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John Kerry arrives in Kenya next week to monitor elections

Kerry when he landed in Kenya on his last visit to the country as Secretary of State/FRANCIS MBATHA

NAIROBI, Kenya, Jul 27 – The United States has voiced concern about possible chaos in next month’s Kenya General Election and is now urging key players to take steps to forestall a re-occurrence of post-election violence witnessed due to the disputed 2007 presidential results tally.

Speaking during a meeting with National Assembly Majority Leader Aden Duale, US Ambassador to Kenya Robert Godec implored the government to ensure the elections which are now 11 days away are conducted in a free, credible and transparent atmosphere.

He also announced the US Observer Mission led by former US Secretary of State John Kerry will make a comprehensive statement when he arrives in the country next week.

Kerry, who was US President Barack Obama’s top diplomat between 2013 and 2016, will co-lead the election observation mission from The Carter Centre, a non-profit organisation founded by former US President Jimmy Carter to promote democracy and human rights around the world.

Former Prime Minister of Senegal Aminata Touré will jointly head its Election Observation Mission to Kenya.

As observers, they will check compliance with electoral laws, preparedness of the Independent Electoral and Boundaries Commission (IEBC), security services provided and the general conduct during voting.

They will also meet with political party candidates, civil society organisations, government officials, domestic citizen observers, and other international election observer missions, before observing polling and tabulation after the August 8 polls.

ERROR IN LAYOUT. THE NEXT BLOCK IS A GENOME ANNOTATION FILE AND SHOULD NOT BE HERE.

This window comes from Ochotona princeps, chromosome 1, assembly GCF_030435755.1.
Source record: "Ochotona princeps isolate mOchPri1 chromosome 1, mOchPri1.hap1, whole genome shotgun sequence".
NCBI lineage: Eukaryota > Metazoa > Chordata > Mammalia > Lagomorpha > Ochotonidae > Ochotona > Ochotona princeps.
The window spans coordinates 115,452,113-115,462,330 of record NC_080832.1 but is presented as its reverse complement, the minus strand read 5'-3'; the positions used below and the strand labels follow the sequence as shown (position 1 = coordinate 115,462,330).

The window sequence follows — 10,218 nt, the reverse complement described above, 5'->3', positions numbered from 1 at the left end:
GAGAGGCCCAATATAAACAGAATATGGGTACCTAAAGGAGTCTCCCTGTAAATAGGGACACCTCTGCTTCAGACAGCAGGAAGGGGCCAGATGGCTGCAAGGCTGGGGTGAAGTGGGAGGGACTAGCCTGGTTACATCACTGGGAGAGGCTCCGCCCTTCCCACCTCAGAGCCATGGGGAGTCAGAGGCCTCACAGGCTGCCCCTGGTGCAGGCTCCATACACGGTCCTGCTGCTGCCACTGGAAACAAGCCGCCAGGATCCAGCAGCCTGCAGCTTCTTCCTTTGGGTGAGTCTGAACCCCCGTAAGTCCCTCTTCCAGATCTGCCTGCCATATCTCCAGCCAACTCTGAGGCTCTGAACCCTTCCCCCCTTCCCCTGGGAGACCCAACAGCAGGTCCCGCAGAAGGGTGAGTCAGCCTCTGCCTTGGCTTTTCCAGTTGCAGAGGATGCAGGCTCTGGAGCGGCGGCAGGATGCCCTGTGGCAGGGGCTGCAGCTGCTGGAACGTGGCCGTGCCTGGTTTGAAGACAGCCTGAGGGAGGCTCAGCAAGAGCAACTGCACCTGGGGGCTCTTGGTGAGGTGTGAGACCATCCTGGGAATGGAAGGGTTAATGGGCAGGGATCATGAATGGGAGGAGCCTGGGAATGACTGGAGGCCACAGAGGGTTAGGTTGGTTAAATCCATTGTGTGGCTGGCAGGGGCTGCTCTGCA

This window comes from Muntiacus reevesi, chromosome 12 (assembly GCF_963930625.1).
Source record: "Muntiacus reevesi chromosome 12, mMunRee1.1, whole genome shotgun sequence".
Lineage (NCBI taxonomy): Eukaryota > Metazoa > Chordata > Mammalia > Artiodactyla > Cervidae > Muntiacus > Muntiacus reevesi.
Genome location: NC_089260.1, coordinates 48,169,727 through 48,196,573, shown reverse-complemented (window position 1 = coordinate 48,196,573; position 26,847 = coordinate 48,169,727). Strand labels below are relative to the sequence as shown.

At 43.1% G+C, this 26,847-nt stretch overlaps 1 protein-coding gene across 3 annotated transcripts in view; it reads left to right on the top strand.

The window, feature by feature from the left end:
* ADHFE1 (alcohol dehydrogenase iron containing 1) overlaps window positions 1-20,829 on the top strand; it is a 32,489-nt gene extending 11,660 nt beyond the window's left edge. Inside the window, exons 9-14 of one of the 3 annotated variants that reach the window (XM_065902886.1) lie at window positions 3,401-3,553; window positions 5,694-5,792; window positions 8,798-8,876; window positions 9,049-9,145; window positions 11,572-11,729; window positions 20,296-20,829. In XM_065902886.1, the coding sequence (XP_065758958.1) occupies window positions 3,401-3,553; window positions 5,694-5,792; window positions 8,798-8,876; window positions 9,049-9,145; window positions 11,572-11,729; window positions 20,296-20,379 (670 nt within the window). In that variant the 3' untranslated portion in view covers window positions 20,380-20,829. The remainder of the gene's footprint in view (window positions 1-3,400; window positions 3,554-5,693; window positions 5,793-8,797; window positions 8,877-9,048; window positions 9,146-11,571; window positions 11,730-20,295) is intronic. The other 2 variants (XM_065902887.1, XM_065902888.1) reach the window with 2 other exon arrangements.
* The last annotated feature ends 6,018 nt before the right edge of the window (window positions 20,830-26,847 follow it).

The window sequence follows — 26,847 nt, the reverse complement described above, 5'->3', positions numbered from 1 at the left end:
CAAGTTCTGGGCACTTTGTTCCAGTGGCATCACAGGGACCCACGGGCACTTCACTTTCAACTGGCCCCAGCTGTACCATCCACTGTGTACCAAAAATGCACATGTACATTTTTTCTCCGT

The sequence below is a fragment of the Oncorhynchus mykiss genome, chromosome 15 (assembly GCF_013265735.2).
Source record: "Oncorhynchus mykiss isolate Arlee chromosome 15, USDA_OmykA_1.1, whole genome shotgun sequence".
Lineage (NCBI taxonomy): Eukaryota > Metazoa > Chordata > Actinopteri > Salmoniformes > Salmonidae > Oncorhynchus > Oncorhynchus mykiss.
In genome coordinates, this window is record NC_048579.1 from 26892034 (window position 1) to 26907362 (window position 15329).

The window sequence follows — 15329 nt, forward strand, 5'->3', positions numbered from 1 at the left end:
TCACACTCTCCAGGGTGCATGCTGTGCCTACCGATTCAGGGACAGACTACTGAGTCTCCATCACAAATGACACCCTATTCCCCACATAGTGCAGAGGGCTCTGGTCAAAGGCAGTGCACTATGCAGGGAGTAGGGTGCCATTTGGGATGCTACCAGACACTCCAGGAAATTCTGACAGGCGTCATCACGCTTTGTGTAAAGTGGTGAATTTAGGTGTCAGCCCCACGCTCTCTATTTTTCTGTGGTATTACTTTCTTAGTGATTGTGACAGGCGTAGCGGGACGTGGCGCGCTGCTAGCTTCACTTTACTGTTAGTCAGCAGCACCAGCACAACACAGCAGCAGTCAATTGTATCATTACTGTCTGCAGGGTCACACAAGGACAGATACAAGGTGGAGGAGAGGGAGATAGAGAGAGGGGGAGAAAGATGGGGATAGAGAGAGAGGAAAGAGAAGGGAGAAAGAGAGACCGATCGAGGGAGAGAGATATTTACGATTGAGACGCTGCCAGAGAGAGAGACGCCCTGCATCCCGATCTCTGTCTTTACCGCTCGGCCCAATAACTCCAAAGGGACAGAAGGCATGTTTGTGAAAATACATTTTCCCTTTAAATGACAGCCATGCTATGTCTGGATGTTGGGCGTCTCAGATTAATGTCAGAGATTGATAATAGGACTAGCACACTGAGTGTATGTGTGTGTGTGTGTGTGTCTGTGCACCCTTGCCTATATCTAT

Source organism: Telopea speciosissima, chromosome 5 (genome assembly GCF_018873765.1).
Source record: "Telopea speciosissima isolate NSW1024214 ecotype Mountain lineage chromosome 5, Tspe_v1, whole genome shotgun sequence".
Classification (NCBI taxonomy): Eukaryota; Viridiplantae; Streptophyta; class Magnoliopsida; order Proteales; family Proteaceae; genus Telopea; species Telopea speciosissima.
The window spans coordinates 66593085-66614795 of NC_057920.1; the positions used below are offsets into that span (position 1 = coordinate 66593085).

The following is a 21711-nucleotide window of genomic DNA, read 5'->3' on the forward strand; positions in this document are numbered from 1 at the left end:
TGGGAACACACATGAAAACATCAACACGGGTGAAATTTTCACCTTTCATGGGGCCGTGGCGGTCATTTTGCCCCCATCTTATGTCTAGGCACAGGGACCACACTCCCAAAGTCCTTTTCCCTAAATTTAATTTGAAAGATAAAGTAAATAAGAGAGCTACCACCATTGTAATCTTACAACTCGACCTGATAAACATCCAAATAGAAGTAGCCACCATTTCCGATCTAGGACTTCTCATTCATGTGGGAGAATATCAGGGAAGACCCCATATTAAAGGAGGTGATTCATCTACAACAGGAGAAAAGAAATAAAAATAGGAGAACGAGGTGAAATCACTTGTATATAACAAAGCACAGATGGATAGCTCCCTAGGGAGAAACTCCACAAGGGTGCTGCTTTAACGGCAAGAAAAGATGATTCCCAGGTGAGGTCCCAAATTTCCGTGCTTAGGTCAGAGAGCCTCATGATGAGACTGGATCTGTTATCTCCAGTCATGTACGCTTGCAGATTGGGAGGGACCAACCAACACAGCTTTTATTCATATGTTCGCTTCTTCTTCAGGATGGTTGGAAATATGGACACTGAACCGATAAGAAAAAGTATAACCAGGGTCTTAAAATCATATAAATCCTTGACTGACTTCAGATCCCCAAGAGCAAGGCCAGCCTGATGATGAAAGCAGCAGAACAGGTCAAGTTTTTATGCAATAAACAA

Duale on his part told the US envoy that President Uhuru Kenyatta’s Jubilee Party is keen on winning by an indisputable margin to erase any doubts of its victory.

He further said the government respects the sovereignty of the IEBC as the sole institution responsible for conducting the August 8 elections.

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Godec has also held meetings with IEBC officials, Opposition leaders and other key stakeholders in the electoral process.

The US diplomat emphasised that Kenya remains a key US partner in the promotion of regional security and as a hub for humanitarian assistance, finance, and transportation.

Acting Interior Cabinet Secretary Fred Matiangi, on Wednesday briefed diplomats on the National Police Service security plan across the country that has been put in place to ensure sanity prevails during and after the elections.

The diplomats urged the government to ensure they facilitate the IEBC with the necessary resources to ensure they conduct a credible election.

He said all the concerns raised were addressed effectively but made clear that “it is not the responsibility of the government to conduct the election. Our Constitution is probably clear on this. It is the responsibility of the IEBC to conduct an election.”

READ: Diplomats urge Kenya to ensure free, fair and credible polls

Already, the National Police Service has mapped out perceived hot spots in the country, details of which were made available to them by the CS, who was accompanied by the Deputy Inspector General in charge of the Kenya Police Joel Kitili and other senior government officials.

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